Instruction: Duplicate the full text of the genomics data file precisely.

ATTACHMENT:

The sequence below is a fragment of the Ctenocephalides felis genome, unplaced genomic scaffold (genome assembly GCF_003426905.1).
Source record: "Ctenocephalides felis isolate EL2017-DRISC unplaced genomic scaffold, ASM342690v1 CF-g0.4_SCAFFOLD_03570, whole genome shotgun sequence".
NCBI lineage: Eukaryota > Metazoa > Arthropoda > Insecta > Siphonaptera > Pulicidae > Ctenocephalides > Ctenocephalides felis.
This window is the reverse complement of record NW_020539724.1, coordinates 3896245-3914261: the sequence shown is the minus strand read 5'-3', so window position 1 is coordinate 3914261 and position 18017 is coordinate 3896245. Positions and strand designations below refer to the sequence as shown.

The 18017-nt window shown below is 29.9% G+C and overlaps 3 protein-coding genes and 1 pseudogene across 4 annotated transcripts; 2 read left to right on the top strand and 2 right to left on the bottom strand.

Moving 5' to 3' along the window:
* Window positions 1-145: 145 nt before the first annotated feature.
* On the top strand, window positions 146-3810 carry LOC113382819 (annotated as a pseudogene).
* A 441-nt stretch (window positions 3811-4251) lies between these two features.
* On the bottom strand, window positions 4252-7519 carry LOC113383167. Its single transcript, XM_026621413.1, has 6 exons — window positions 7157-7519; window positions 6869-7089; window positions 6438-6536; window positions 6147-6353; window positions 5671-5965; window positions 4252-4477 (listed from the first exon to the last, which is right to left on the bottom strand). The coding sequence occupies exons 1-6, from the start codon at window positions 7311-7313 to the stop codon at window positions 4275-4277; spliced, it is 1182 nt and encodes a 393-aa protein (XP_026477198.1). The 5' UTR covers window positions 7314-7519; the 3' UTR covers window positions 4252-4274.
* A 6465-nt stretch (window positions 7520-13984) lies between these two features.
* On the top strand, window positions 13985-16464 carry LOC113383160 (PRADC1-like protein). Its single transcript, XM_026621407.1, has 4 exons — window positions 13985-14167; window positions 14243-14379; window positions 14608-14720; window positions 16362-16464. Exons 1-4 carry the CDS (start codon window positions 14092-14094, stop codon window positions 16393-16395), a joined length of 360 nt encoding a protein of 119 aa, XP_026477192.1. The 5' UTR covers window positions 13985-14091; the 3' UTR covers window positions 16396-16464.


The sequence below is a fragment of the Ctenocephalides felis genome, unplaced genomic scaffold (genome assembly GCF_003426905.1).
Source record: "Ctenocephalides felis isolate EL2017-DRISC unplaced genomic scaffold, ASM342690v1 CF-g0.4_SCAFFOLD_03570, whole genome shotgun sequence".
NCBI lineage: Eukaryota > Metazoa > Arthropoda > Insecta > Siphonaptera > Pulicidae > Ctenocephalides > Ctenocephalides felis.
This window is the reverse complement of record NW_020539724.1, coordinates 3896245-3914261: the sequence shown is the minus strand read 5'-3', so window position 1 is coordinate 3914261 and position 18017 is coordinate 3896245. Positions and strand designations below refer to the sequence as shown.

The 18017-nt window shown below is 29.9% G+C and overlaps 3 protein-coding genes and 1 pseudogene across 4 annotated transcripts; 2 read left to right on the top strand and 2 right to left on the bottom strand.

Moving 5' to 3' along the window:
* Window positions 1-145: 145 nt before the first annotated feature.
* On the top strand, window positions 146-3810 carry LOC113382819 (annotated as a pseudogene).
* A 441-nt stretch (window positions 3811-4251) lies between these two features.
* On the bottom strand, window positions 4252-7519 carry LOC113383167. Its single transcript, XM_026621413.1, has 6 exons — window positions 7157-7519; window positions 6869-7089; window positions 6438-6536; window positions 6147-6353; window positions 5671-5965; window positions 4252-4477 (listed from the first exon to the last, which is right to left on the bottom strand). The coding sequence occupies exons 1-6, from the start codon at window positions 7311-7313 to the stop codon at window positions 4275-4277; spliced, it is 1182 nt and encodes a 393-aa protein (XP_026477198.1). The 5' UTR covers window positions 7314-7519; the 3' UTR covers window positions 4252-4274.
* A 6465-nt stretch (window positions 7520-13984) lies between these two features.
* On the top strand, window positions 13985-16464 carry LOC113383160 (PRADC1-like protein). Its single transcript, XM_026621407.1, has 4 exons — window positions 13985-14167; window positions 14243-14379; window positions 14608-14720; window positions 16362-16464. Exons 1-4 carry the CDS (start codon window positions 14092-14094, stop codon window positions 16393-16395), a joined length of 360 nt encoding a protein of 119 aa, XP_026477192.1. The 5' UTR covers window positions 13985-14091; the 3' UTR covers window positions 16396-16464.